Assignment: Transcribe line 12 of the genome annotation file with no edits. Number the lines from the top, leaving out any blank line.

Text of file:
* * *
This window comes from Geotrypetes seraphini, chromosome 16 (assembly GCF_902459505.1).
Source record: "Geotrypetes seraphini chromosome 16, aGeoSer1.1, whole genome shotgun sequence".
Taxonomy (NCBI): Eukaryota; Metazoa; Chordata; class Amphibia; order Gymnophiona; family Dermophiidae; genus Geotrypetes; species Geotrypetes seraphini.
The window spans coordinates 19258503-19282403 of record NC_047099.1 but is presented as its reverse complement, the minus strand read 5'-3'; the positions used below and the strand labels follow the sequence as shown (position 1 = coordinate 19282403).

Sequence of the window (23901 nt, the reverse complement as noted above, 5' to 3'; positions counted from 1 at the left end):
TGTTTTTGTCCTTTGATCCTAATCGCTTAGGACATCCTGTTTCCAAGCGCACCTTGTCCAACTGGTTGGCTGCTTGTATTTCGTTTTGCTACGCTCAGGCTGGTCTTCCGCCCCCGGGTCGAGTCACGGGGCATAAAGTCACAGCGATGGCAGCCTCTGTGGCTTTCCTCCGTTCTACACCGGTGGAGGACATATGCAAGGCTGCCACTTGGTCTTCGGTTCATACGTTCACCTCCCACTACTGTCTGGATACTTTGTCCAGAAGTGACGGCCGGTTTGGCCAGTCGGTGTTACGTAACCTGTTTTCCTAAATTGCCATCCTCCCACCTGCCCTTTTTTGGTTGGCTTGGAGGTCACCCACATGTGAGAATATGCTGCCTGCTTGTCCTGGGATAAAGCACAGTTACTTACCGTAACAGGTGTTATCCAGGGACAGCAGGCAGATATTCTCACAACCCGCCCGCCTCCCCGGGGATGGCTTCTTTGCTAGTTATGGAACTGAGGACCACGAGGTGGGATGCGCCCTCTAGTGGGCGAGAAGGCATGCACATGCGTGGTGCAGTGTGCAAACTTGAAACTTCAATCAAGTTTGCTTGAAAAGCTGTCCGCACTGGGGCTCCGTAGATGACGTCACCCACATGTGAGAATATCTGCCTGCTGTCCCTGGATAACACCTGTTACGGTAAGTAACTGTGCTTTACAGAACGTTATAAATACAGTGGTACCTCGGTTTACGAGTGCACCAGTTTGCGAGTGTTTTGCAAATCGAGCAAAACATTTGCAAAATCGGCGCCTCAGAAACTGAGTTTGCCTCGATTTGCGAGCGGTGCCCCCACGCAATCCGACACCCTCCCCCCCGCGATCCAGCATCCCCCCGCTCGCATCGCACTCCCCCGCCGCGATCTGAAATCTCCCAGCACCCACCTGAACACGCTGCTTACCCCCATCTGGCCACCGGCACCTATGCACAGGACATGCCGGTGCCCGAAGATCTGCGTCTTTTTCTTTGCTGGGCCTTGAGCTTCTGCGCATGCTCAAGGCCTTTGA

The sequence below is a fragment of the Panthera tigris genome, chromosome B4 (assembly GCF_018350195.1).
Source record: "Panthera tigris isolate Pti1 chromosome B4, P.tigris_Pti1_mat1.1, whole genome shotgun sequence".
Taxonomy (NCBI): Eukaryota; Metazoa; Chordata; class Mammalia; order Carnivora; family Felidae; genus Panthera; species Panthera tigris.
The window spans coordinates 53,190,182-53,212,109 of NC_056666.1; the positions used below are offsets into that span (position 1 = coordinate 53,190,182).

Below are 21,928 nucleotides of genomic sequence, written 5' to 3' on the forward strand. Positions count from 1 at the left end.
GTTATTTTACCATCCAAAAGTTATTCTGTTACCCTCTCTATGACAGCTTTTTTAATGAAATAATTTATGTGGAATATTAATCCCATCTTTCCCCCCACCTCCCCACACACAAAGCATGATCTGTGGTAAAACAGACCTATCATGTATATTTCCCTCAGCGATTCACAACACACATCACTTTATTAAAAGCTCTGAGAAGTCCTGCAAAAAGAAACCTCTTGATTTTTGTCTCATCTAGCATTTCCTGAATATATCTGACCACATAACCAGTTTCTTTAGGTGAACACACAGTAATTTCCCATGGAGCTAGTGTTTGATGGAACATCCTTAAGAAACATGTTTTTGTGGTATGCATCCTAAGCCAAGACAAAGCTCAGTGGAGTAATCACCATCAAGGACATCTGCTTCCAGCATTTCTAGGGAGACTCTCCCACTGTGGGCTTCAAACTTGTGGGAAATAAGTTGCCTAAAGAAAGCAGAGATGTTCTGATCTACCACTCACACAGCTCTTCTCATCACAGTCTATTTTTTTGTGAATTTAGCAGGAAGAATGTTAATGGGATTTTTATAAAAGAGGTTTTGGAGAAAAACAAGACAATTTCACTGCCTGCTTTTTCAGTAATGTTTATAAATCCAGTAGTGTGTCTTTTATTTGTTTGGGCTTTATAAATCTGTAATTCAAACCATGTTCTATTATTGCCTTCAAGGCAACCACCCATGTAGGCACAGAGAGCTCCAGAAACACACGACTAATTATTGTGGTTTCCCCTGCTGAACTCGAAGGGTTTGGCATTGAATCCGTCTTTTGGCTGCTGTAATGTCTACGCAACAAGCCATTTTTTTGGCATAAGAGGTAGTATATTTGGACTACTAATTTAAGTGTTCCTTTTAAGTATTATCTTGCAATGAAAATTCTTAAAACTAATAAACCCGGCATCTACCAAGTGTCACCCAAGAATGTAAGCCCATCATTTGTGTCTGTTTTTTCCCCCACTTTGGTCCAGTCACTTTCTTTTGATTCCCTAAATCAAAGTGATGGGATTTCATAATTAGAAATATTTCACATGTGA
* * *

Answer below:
GTTATTTTACCATCCAAAAGTTATTCTGTTACCCTCTCTATGACAGCTTTTTTAATGAAATAATTTATGTGGAATATTAATCCCATCTTTCCCCCCACCTCCCCACACACAAAGCATGATCTGTGGTAAAACAGACCTATCATGTATATTTCCCTCAGCGATTCACAACACACATCACTTTATTAAAAGCTCTGAGAAGTCCTGCAAAAAGAAACCTCTTGATTTTTGTCTCATCTAGCATTTCCTGAATATATCTGACCACATAACCAGTTTCTTTAGGTGAACACACAGTAATTTCCCATGGAGCTAGTGTTTGATGGAACATCCTTAAGAAACATGTTTTTGTGGTATGCATCCTAAGCCAAGACAAAGCTCAGTGGAGTAATCACCATCAAGGACATCTGCTTCCAGCATTTCTAGGGAGACTCTCCCACTGTGGGCTTCAAACTTGTGGGAAATAAGTTGCCTAAAGAAAGCAGAGATGTTCTGATCTACCACTCACACAGCTCTTCTCATCACAGTCTATTTTTTTGTGAATTTAGCAGGAAGAATGTTAATGGGATTTTTATAAAAGAGGTTTTGGAGAAAAACAAGACAATTTCACTGCCTGCTTTTTCAGTAATGTTTATAAATCCAGTAGTGTGTCTTTTATTTGTTTGGGCTTTATAAATCTGTAATTCAAACCATGTTCTATTATTGCCTTCAAGGCAACCACCCATGTAGGCACAGAGAGCTCCAGAAACACACGACTAATTATTGTGGTTTCCCCTGCTGAACTCGAAGGGTTTGGCATTGAATCCGTCTTTTGGCTGCTGTAATGTCTACGCAACAAGCCATTTTTTTGGCATAAGAGGTAGTATATTTGGACTACTAATTTAAGTGTTCCTTTTAAGTATTATCTTGCAATGAAAATTCTTAAAACTAATAAACCCGGCATCTACCAAGTGTCACCCAAGAATGTAAGCCCATCATTTGTGTCTGTTTTTTCCCCCACTTTGGTCCAGTCACTTTCTTTTGATTCCCTAAATCAAAGTGATGGGATTTCATAATTAGAAATATTTCACATGTGA